Topics: Supreme Court of the United States, Roe v. Wade, United States Pages: 2 (446 words) Published: May 23, 2012
Throughout the history of the United States, Supreme Court decisions have addressed the constitutional rights of individuals and groups. These decisions have limited as well as expanded the rights of the members of these groups. Cases such as Korematsu v. United States and Roe v. Wade are examples of the limitation and expansion of rights.

The historical circumstances surrounding the case of Korematsu v. U.S. are as follows. In the 1940’s there was a strong anti-Japanese feeling throughout all of America. There was an act passed requiring all people of Japanese heritage to relocate from restricted areas. This is because of World War II and intense hatred towards the Japanese after the attack at Pearl Harbor. Korematsu was arrested and he brought it to the Supreme Court questioning the constitutionality of order #9066 and #34 which are the reasons he was arrested. The Supreme Court’s decision on the case was that because of the circumstances of world war the president and congress had the right to violate his constitutional rights. The court decided that an entire race could be considered a “suspect class”. The Supreme Court severely limited the rights of Japanese-American individuals at this time. They forced thousands of Japanese people to relocate to relocation centers under very poor circumstances. This limited their rights to the point where many died and committed suicide during their stay in these camps.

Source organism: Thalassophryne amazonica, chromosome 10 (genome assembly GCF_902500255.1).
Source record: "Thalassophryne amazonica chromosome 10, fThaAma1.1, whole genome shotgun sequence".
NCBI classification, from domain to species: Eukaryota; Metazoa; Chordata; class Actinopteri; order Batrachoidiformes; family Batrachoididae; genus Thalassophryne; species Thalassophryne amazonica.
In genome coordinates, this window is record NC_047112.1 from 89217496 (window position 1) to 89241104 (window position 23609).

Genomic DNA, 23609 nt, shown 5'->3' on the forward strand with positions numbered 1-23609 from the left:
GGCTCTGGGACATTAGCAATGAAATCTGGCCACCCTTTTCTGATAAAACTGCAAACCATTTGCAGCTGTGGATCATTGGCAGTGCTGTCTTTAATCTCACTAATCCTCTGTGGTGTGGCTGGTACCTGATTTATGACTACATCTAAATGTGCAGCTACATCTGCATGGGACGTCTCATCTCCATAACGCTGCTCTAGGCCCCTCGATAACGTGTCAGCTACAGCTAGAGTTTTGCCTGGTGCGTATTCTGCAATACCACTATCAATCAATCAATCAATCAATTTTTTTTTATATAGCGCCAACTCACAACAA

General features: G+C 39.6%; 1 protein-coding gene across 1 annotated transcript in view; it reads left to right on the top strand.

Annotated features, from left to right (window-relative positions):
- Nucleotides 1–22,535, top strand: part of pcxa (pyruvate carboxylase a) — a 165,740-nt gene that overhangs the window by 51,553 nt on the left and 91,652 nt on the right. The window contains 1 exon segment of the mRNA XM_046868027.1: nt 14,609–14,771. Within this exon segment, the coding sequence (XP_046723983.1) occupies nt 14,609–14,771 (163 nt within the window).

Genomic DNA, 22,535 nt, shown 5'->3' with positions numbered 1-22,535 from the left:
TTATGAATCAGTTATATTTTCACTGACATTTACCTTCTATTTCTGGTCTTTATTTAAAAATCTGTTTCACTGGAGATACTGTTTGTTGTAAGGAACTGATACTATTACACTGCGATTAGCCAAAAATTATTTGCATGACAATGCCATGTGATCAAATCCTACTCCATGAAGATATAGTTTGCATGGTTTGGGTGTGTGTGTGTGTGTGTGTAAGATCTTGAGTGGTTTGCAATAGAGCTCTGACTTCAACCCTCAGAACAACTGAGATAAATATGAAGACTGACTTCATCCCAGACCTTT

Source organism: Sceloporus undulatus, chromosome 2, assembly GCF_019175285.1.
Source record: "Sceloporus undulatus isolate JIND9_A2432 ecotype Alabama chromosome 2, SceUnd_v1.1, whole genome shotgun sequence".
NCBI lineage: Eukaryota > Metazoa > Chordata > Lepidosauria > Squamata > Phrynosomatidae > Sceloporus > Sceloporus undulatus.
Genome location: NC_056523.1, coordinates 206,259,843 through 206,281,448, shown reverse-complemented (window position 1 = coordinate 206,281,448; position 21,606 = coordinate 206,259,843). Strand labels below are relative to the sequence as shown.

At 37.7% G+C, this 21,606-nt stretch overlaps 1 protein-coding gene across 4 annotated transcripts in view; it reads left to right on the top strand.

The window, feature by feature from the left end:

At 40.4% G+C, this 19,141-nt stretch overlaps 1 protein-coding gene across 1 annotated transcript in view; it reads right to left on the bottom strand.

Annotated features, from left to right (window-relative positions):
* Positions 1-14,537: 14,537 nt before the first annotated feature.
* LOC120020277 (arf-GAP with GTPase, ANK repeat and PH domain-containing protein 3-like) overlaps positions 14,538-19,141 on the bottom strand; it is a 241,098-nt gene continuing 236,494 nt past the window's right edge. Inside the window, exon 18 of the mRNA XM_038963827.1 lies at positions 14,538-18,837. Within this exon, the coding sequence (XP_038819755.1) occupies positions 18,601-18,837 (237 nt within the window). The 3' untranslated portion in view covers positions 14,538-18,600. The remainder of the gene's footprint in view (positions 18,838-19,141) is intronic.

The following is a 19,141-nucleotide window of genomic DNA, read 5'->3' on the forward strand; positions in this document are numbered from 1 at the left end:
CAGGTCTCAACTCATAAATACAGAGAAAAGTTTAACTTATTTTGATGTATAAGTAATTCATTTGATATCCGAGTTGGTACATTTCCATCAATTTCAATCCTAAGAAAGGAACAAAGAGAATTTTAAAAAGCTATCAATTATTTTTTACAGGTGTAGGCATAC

The historical circumstances surrounding the case of Roe vs. Wade are as follows. A woman in Texas sought to have an abortion and terminate her pregnancy. However, Texas law made it illegal to have such things done as abortion. Mrs. Roe challenged the law in the Supreme Court claiming it violated her own freedoms and liberties. The Supreme Court’s decision on the case was that states could only slightly regulate a woman’s right to an abortion. The court divided a woman’s pregnancy into 3 trimesters. States could only regulate abortions after the...
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